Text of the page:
En EspaŅol

Q. Who is Mr. Smarty Plants?

A: There are those who suspect Wildflower Center volunteers are the culpable and capable culprits. Yet, others think staff members play some, albeit small, role. You can torture us with your plant questions, but we will never reveal the Green Guru's secret identity.

Help us grow by giving to the Plant Database Fund or by becoming a member

Did you know you can access the Native Plant Information Network with your web-enabled smartphone?

Share

Ask Mr. Smarty Plants

Ask Mr. Smarty Plants is a free service provided by the staff and volunteers at the Lady Bird Johnson Wildflower Center.

Search Smarty Plants
    
 
See a list of all Smarty Plants questions
Can't find the answer in our existing FAQs, submit a question to Mr. Smarty Plants.
Need help with plant identification, visit the plant identification page.
 
rate this answer
Not Yet Rated

Thursday - July 25, 2013

From: St Johns FL, FL
Region: Southeast
Topic: Planting, Trees
Title: Growing Chilopsis in Florida
Answered by: Anne Van Nest

QUESTION:

I live in St. Johns County, FL between Jacksonville and St Augustine. I live inland, not near the beach. I bought a small desert willow plant in Victoria, TX and brought it back to FL to grow. I plan to plant in a raised bed. Can you provide any information to include in the planting matter so that it could survive in FL? Or would it be best to plant it in a large pot that would dry out more?

ANSWER:

Desert willow (Chilopsis linearis) is a small tree that has willow-like leaves and attractive, large pinkish-white, funnel-shaped blooms that appear after summer rains. It is showy, drought-tolerant and fast growing. It grows best with just enough water to keep it blooming and healthy during the summer months.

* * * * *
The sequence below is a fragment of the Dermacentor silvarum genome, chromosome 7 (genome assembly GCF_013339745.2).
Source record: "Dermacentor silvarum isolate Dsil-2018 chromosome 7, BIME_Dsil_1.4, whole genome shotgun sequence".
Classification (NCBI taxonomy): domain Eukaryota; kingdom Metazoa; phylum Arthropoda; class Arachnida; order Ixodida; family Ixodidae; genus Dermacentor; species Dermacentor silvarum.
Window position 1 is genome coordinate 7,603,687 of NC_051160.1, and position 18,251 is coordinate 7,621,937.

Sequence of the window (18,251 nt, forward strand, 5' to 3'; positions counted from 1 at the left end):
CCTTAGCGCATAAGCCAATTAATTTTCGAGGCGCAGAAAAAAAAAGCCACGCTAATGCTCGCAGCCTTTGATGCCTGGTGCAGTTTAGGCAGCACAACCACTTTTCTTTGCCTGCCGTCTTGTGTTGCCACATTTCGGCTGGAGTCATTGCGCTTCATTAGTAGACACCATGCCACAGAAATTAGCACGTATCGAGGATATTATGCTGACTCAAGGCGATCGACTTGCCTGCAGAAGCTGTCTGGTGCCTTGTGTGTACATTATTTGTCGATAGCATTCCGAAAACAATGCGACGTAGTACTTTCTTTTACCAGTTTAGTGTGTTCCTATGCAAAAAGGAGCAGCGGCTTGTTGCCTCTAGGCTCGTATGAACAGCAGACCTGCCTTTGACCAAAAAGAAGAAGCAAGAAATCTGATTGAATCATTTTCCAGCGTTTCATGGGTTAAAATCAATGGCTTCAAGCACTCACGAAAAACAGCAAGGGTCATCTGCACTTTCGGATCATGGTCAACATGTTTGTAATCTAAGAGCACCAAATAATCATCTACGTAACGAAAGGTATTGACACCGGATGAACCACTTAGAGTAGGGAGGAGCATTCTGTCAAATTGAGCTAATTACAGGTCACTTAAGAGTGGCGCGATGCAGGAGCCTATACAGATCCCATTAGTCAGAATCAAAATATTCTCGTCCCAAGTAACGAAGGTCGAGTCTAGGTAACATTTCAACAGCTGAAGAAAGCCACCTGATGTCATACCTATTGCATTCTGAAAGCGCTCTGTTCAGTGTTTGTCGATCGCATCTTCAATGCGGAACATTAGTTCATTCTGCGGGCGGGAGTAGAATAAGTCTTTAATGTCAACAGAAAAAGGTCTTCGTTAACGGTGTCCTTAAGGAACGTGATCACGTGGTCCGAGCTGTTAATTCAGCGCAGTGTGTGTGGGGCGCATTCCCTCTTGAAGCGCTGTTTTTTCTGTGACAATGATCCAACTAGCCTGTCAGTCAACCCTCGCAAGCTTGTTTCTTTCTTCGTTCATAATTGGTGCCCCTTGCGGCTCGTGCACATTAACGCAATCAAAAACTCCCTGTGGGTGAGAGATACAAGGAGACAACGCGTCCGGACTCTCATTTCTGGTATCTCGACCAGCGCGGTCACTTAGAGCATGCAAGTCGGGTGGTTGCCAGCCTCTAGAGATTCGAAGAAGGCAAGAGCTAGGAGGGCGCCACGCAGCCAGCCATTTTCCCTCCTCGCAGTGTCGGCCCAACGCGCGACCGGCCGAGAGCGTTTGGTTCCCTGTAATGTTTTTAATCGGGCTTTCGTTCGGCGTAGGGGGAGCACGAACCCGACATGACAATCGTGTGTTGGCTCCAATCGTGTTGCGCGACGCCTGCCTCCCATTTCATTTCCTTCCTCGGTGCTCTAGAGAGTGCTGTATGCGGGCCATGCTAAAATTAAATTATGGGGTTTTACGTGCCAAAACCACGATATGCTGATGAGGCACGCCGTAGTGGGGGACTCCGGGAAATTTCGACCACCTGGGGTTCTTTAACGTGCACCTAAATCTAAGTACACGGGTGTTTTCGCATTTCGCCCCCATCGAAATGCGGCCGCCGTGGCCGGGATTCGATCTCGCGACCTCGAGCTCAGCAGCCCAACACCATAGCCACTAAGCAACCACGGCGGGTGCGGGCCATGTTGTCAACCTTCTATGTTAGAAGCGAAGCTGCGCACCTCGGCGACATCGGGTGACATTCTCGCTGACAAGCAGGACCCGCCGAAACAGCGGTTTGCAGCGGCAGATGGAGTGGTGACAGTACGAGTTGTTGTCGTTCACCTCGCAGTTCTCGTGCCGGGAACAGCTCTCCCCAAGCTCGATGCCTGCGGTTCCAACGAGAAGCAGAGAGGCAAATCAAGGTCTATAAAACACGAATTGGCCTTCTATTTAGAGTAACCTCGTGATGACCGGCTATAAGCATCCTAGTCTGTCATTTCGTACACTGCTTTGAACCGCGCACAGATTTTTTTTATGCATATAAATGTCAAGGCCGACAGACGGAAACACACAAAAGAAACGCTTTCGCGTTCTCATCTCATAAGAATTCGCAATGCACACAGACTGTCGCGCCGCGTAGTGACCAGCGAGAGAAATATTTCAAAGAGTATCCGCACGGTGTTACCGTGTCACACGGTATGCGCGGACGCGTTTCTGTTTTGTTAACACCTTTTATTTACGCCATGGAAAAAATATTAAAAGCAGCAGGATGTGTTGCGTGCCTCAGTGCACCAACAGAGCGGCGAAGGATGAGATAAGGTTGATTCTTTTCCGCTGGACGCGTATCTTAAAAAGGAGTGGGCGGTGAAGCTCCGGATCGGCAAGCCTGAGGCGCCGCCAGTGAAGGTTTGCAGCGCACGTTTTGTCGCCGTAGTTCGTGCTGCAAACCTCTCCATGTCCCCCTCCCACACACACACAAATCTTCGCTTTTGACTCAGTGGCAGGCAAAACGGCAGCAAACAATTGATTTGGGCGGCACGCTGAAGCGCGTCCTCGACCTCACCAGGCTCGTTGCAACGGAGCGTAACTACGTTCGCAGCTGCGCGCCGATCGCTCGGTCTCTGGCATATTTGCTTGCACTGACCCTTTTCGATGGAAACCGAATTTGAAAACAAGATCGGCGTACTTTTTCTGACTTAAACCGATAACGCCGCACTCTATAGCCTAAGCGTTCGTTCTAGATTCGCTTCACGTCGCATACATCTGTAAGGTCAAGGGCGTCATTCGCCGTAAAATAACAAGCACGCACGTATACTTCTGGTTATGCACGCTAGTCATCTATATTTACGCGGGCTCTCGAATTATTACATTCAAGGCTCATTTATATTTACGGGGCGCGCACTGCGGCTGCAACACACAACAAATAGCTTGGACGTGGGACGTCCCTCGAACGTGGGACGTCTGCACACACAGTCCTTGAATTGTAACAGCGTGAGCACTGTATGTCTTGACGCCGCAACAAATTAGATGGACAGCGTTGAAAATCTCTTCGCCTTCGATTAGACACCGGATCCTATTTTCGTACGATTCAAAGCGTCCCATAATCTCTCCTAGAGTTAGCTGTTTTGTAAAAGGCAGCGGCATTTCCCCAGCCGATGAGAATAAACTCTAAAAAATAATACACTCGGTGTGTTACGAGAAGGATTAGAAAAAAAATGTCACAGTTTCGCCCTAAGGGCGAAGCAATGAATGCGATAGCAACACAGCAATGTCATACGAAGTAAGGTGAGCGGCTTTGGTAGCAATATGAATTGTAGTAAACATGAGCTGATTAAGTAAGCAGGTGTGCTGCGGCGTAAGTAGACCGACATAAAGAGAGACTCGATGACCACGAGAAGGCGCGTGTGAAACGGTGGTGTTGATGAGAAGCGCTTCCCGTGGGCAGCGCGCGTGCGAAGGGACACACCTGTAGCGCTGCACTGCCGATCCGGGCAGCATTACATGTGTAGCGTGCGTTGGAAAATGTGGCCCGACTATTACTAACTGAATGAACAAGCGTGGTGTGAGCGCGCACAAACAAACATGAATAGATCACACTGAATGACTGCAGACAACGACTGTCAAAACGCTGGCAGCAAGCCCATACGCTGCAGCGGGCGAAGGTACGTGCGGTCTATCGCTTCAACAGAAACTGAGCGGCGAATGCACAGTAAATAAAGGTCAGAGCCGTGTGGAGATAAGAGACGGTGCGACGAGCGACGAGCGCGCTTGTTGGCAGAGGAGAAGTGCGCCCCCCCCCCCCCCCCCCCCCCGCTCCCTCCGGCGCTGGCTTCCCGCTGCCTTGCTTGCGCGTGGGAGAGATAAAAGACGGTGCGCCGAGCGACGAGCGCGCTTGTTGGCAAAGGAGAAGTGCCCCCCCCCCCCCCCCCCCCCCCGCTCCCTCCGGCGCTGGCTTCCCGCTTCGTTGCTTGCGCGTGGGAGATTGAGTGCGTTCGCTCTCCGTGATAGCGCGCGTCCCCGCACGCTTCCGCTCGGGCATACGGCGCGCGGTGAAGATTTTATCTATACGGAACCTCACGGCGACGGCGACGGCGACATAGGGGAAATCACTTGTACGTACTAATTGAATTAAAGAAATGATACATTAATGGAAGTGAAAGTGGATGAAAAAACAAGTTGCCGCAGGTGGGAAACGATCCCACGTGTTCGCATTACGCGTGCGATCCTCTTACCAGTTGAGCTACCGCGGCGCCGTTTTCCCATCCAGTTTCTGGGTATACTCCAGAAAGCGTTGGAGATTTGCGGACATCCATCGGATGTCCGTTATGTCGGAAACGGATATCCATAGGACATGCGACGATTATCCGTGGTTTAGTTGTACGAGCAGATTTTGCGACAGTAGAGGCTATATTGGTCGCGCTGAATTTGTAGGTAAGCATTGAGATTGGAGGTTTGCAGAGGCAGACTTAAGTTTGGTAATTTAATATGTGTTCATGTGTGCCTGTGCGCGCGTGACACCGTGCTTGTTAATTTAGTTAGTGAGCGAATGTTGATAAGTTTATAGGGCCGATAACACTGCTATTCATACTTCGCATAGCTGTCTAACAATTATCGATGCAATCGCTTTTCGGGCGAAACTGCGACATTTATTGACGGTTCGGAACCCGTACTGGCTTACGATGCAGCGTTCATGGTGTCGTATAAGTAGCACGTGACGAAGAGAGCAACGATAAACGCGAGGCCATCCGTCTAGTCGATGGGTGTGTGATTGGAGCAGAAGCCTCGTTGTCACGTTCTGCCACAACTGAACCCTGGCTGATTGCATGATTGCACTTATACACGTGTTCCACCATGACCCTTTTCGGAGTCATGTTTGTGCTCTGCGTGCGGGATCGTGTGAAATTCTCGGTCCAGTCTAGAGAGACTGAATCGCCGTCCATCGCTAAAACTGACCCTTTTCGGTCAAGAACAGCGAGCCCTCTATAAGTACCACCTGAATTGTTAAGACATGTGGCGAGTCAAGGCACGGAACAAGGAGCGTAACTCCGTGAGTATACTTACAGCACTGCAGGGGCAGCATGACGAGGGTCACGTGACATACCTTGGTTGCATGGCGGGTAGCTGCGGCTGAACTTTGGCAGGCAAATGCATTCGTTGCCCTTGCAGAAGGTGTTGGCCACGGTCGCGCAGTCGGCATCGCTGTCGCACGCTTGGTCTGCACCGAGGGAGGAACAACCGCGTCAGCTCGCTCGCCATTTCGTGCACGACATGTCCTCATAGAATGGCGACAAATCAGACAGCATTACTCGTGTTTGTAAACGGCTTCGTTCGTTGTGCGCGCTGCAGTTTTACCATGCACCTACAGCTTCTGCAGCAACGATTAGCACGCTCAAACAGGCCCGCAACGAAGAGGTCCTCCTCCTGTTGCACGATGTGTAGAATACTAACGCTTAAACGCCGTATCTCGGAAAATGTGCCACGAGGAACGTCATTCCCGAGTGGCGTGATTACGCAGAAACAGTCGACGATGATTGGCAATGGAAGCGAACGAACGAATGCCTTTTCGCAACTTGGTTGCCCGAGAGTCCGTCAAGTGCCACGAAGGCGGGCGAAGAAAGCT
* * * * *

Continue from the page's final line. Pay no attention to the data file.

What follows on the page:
Here’s some information about the soil and growing conditions from our website: Well-drained limestone soils preferred, but also does well in sands, loams, clays, caliches, granitic, and rocky soils. Minimal organic content the norm.  Allow to dry out between waterings, as this will encourage more extensive waves of blooms. Avoid excessive water and fertilizer, as that can lead to overly rapid growth, fewer blooms, and a weaker plant. Prolonged saturation can result in rot. Won’t grow as fast or get as large in clay soil but won’t suffer there either. Can be drought-deciduous in some regions. Can survive temperatures as low as 10 degrees F.
Prune frequently during its first few years to encourage minimal or single trunks. Water occasionally during prolonged drought. Remove spent flowers and seed pods to encourage continued blooming. To encourage branching and blooming, cut back during winter dormancy by a third.
The tree should grow well in a large pot or in a raised, well drained garden bed with lean soil.

 

 

From the Image Gallery


Desert willow
Chilopsis linearis

Desert willow
Chilopsis linearis

Desert willow
Chilopsis linearis

Desert willow
Chilopsis linearis

More Planting Questions

Oak trees shedding leaves in Denton TX
May 27, 2012 - In Denton, TX we have two mature Quercus buckleyi. It is May 11th 2012 and one of these trees has been shedding green leaves for the last week. The only changes we have made are: planted English ivy...
view the full question and answer

Chile pequin from Spring Plant Sale in Austin
June 08, 2011 - Re: chile pequin purchased at your Spring 2011 sale: it grows, seems to thrive, but sets no flowers and so bears no fruit. It's in terracotta in Ladybug potting soil, on a shady apartment patio. How ...
view the full question and answer

Scorched leaves on Red Maple from Lufkin TX
April 30, 2012 - I have a Red Maple that we planted in Lufkin, TX about a month ago and fertilized about 2 weeks ago. We water the tree often. The leaves have become scorched looking on the outside of about 1/3 of t...
view the full question and answer

Best wildflowers for Lamar County TX
February 02, 2012 - What are the best wildflowers for northeast Tx? We live right below the Red River just north of Paris. Can they only be planted by seed in the fall? Thank you.
view the full question and answer

Possibility of contaminants leaching from asphalt driveway to adjacent vegetable garden in Tucson
April 13, 2011 - We have planted a vegetable garden next to a driveway. The driveway has recently (within the last 2 years) been covered with asphalt. My concern is that the oil may leach into my vegetables. Is thi...
view the full question and answer

Smarty Plants's Facebook profile Support the Wildflower Center by Donating Online or Becoming a Member today.

Mr. Smarty Plants wants you to be his Facebook friend. Click the Facebook icon to add yourself to Mr. Smarty Plants list of friends.
E-NEWSLETTER | BECOME A MEMBER | DONATE NOW | MEDIA | SITEMAP
© 2014 Lady Bird Johnson Wildflower Center